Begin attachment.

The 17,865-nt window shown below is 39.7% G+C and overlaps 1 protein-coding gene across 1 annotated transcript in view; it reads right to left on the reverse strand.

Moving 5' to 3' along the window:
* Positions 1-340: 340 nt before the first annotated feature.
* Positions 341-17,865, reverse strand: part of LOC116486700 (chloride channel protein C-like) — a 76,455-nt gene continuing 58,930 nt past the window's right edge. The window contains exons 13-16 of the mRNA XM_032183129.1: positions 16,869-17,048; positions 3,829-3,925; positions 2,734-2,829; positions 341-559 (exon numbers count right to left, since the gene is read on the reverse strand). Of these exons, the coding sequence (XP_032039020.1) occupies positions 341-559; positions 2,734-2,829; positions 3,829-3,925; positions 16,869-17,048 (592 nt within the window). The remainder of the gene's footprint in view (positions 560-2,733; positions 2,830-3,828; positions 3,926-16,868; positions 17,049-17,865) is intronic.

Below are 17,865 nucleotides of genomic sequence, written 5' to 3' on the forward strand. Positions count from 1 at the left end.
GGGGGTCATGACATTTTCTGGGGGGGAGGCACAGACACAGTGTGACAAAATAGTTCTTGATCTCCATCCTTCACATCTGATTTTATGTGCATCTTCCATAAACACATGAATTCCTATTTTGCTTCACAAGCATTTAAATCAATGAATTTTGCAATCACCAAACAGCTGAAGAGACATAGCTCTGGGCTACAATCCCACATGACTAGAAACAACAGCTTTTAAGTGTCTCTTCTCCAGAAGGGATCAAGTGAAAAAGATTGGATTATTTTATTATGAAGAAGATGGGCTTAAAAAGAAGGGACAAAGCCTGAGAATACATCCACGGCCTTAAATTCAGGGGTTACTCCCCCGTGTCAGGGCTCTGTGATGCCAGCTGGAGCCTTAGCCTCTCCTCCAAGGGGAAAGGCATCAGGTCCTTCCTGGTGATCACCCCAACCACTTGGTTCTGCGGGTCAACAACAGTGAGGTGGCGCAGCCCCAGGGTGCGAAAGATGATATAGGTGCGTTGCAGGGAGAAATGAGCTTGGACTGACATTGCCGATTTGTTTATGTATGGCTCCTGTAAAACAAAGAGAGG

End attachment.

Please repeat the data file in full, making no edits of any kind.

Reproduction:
The 17,865-nt window shown below is 39.7% G+C and overlaps 1 protein-coding gene across 1 annotated transcript in view; it reads right to left on the reverse strand.

Moving 5' to 3' along the window:
* Positions 1-340: 340 nt before the first annotated feature.
* Positions 341-17,865, reverse strand: part of LOC116486700 (chloride channel protein C-like) — a 76,455-nt gene continuing 58,930 nt past the window's right edge. The window contains exons 13-16 of the mRNA XM_032183129.1: positions 16,869-17,048; positions 3,829-3,925; positions 2,734-2,829; positions 341-559 (exon numbers count right to left, since the gene is read on the reverse strand). Of these exons, the coding sequence (XP_032039020.1) occupies positions 341-559; positions 2,734-2,829; positions 3,829-3,925; positions 16,869-17,048 (592 nt within the window). The remainder of the gene's footprint in view (positions 560-2,733; positions 2,830-3,828; positions 3,926-16,868; positions 17,049-17,865) is intronic.

Below are 17,865 nucleotides of genomic sequence, written 5' to 3' on the forward strand. Positions count from 1 at the left end.
GGGGGTCATGACATTTTCTGGGGGGGAGGCACAGACACAGTGTGACAAAATAGTTCTTGATCTCCATCCTTCACATCTGATTTTATGTGCATCTTCCATAAACACATGAATTCCTATTTTGCTTCACAAGCATTTAAATCAATGAATTTTGCAATCACCAAACAGCTGAAGAGACATAGCTCTGGGCTACAATCCCACATGACTAGAAACAACAGCTTTTAAGTGTCTCTTCTCCAGAAGGGATCAAGTGAAAAAGATTGGATTATTTTATTATGAAGAAGATGGGCTTAAAAAGAAGGGACAAAGCCTGAGAATACATCCACGGCCTTAAATTCAGGGGTTACTCCCCCGTGTCAGGGCTCTGTGATGCCAGCTGGAGCCTTAGCCTCTCCTCCAAGGGGAAAGGCATCAGGTCCTTCCTGGTGATCACCCCAACCACTTGGTTCTGCGGGTCAACAACAGTGAGGTGGCGCAGCCCCAGGGTGCGAAAGATGATATAGGTGCGTTGCAGGGAGAAATGAGCTTGGACTGACATTGCCGATTTGTTTATGTATGGCTCCTGTAAAACAAAGAGAGG